the creek. A few shots were exchanged, but fear seized the

Kentuckians, and they rushed pell mell into camp, pursued by

a large party of Indians, whooping and yelling fiercely. A volley

from the artillery in the front rank drove them back to cover but

they soon renewed their fire and gradually encircled the en-

campment, concealing themselves behind trees, brush and fallen

logs and pouring in a galling fire. The soldiers were cramped

for room and exposed because of the nature of the ground on

40 Ohio Arch

40       Ohio Arch. and His. Society Publications.


which they were encamped and made an easy target for the

savages who were expert marksmen. The main fire was di-

rected against the men at the guns in the center of the encamp-

ment and they were driven away again and again with great

slaughter. This was kept up perhaps an hour and a half until

nearly every officer of the artillery had been killed or wounded

and all the guns silenced. The roar of the artillery and rattle

of the muskets of the regulars may have tended to awe the sav-

ages, but much ammunition was wasted by the random shooting

of the untrained troops. Men were falling in great numbers

in all parts of the camp, confusion was spreading, and the In-

dians, becoming emboldened, swarmed forward to seize the guns.

Previously they had flitted from cover to cover under the pall

of smoke but now they became more exposed at close quarters.

A spirited charge was made against them under Col. Darke and

they were driven back across the creek at the point of the bayonet.

For want of a sufficient number of riflemen to follow up this

charge, they were forced to return and were gradually followed

by the Indians, who pressed forward from tree to tree and soon

came into camp on the left flank. Here they were met by a

spirited charge from the second regiment, Butler's and Clarke's

battalions, and pushed back. Again and again was this repeated

but with great loss, especially of the officers who had to expose

themselves to rally the raw and undisciplined troops. In these

charges Major Butler was dangerously wounded and all the offi-

cers of the second regiment fell except three. Both St. Clair

and Butler exhibited great bravery throughout, the former hav-

ing had two or three of his horses killed and several bullet holes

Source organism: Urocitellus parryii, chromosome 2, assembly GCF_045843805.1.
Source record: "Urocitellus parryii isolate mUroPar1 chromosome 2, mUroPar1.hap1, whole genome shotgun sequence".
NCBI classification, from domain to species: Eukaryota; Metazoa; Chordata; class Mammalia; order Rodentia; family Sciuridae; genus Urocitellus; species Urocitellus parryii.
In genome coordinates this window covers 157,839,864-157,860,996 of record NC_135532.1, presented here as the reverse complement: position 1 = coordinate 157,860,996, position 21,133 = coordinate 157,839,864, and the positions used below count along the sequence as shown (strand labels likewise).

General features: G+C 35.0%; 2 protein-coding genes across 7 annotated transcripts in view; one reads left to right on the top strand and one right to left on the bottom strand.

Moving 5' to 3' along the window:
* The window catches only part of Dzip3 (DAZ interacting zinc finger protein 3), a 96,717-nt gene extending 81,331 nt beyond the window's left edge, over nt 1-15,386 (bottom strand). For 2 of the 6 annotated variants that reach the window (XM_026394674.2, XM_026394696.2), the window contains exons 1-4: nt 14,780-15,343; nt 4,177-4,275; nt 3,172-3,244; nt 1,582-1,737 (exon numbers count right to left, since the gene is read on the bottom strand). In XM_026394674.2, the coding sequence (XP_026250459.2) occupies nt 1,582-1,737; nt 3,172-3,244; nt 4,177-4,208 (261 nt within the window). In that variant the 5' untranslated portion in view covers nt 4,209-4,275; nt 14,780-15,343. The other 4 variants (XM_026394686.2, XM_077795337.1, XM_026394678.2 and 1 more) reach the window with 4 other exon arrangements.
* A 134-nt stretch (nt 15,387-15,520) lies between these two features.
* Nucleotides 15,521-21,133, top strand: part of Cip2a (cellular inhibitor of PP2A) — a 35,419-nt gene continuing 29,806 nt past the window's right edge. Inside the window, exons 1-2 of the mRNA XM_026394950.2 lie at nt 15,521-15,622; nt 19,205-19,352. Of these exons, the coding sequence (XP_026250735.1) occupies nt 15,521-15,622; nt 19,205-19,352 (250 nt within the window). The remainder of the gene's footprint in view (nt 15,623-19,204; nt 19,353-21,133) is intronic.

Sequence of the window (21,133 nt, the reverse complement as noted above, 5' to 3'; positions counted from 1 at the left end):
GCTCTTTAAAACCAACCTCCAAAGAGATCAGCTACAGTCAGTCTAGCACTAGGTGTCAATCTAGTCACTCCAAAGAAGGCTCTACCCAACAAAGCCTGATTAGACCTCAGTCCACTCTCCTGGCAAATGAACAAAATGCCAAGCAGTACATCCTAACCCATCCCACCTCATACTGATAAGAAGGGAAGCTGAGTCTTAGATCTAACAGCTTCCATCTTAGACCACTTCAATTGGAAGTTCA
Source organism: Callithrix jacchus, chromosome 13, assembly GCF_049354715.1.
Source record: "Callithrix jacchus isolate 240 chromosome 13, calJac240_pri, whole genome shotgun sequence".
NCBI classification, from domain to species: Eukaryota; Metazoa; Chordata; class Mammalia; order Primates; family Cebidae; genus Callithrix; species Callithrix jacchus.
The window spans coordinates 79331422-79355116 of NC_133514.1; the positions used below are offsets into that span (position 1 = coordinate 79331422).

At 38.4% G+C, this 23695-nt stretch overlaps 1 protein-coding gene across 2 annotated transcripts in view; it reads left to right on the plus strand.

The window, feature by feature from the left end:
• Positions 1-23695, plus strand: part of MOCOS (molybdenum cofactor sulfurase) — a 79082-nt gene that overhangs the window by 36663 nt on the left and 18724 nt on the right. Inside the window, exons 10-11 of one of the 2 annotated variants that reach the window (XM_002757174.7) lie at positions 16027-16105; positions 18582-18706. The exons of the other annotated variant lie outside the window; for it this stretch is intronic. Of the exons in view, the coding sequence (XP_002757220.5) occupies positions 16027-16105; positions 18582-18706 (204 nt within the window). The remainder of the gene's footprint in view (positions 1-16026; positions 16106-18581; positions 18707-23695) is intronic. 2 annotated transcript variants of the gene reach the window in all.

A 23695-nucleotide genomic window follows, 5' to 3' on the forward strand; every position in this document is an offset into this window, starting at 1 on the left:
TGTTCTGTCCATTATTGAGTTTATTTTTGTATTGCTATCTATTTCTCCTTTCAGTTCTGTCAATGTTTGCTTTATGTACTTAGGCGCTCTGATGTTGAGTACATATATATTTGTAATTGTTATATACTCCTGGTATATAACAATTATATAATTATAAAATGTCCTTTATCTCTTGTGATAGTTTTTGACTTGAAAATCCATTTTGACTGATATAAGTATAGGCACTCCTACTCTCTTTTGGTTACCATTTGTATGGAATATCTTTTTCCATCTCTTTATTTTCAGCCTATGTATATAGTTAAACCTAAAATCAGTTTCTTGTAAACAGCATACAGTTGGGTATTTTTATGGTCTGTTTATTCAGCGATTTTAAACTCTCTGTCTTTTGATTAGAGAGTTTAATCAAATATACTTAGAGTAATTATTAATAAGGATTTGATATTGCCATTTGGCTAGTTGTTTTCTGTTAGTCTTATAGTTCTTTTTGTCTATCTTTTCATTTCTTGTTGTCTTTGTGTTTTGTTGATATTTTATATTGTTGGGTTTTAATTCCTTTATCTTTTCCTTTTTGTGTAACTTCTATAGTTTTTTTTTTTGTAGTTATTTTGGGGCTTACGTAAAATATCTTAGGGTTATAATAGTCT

shot through his clothes; the latter having been mortally wounded,

continued to give orders while propped up in the center of the

camp. The fire was continued nearly three hours until the ma-

jority of the officers and half of the army were either killed or

wounded. The soldiers crowded to the center of the camp, be-

ing pressed gradually closer from all sides by the exulting sav-

ages. The remnant of the army became stupefied and bewil-

dered and it became necessary to order a retreat. Accordingly

Col. Darke was ordered to make a charge and with a number of

the best men made a feint driving the Indians beyond the road

and making an opening through which the balance of the troops


St. Clair's Defeat.                41


hurried pell mell with the militia in front. The Indians had been

thrown into confusion by the charge, but, discovering its object,

soon pursued the struggling army along the trail and harassed

the rear for three or four miles. Attracted by the rich booty,

however, they soon returned to plunder the camp and kill or

torture those of the wounded who had been left on the field.

Here a sickening sight presented itself. Huddled in a compara-

tively small space were piles of the slain on the frozen ground,

the silent cannon, the deserted tents and valuable camp equip-

ments all abandoned in the flight for life. While the Indians

were securing their plunder and gloating over their victims, the

routed army continued its retreat and kept throwing away arms

and equipments in the panic of fear. Nearly all the horses had

been taken or killed and St. Clair, mounted on a slow pack-horse,

was unable to reach the front himself and the other officers found